THERE have been many health insurance and provision plans proposed for adoption on a national basis. Firsthand evaluations also abound for health programs already in effect in other countries. Analyses of these range from the hypercritical to those that extol the virtues of the particular plan under discussion. All investigators, whether on one side of the question or the other, agree that either the adoption of universal insurance coverage or other more drastic implementation of the universal "right to health care" would bring with it an increase in use of the health system. This would exaggerate or create a shortage in personnel and facilities, while at the same time increasing the national health budget. Medical care, especially modern medical care, employing the latest diagnostic and therapeutic technics, gets more expensive every day. A ten-cent warfarin sodium tablet calls for a five-dollar laboratory test for its controlled administration. The research costs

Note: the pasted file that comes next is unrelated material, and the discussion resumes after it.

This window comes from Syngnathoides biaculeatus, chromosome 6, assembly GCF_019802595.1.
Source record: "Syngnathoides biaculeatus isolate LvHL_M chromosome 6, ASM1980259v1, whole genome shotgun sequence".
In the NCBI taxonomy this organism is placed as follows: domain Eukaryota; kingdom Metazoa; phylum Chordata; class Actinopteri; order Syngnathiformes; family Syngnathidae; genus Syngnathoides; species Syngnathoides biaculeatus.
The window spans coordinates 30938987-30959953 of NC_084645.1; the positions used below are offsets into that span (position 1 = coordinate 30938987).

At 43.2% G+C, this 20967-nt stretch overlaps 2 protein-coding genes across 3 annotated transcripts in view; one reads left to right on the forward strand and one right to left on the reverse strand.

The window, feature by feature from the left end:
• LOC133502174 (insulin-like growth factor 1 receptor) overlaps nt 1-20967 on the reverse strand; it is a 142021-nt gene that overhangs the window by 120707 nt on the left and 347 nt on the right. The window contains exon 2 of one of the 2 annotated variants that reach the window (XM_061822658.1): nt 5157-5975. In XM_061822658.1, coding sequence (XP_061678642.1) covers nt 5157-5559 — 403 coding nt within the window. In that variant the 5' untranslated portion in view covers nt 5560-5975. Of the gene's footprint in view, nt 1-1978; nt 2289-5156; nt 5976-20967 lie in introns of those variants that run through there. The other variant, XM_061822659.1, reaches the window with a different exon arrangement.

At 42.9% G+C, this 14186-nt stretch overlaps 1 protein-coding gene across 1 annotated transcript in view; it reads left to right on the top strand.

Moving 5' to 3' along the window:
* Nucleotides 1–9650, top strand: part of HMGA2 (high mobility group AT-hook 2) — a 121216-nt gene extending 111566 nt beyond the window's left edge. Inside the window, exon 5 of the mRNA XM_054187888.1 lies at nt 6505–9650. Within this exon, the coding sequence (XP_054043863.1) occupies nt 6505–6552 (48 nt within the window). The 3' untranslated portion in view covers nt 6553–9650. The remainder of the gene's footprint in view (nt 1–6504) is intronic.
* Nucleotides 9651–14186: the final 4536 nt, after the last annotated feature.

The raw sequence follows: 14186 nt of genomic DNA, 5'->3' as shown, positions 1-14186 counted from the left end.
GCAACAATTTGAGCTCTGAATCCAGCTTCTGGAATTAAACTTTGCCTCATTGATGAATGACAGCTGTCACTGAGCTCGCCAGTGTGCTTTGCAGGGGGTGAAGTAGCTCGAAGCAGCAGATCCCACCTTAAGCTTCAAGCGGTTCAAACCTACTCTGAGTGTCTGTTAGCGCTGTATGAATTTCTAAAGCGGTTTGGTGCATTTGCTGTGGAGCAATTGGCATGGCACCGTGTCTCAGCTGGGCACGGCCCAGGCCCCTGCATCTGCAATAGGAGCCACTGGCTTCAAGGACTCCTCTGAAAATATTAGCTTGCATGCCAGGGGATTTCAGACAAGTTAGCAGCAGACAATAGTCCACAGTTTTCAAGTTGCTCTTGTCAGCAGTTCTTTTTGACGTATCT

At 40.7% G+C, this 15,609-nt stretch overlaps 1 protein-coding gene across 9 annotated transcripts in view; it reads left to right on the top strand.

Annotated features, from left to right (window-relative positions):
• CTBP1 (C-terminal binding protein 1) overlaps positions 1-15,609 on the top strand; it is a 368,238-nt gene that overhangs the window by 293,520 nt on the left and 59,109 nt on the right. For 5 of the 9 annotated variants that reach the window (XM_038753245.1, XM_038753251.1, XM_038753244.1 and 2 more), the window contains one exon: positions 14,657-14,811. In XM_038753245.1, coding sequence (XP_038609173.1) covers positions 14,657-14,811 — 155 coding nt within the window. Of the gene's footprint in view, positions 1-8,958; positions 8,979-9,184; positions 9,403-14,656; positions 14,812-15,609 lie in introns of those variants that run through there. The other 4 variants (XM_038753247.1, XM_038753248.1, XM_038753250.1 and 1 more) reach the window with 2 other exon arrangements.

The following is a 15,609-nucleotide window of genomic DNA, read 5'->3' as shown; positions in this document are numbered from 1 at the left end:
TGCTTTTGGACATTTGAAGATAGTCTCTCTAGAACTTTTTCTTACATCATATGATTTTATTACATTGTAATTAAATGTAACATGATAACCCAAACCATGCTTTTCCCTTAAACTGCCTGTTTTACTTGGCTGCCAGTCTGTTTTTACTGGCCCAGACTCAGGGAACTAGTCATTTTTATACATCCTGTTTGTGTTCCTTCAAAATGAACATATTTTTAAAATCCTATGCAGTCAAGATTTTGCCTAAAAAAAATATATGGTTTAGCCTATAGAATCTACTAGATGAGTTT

Rosenberg N. An Incentive Plan for National Health Insurance: Bringing the Consumer Into the Picture. JAMA. 1977;237(24):2623–2624. doi:10.1001/jama.1977.03270510045020
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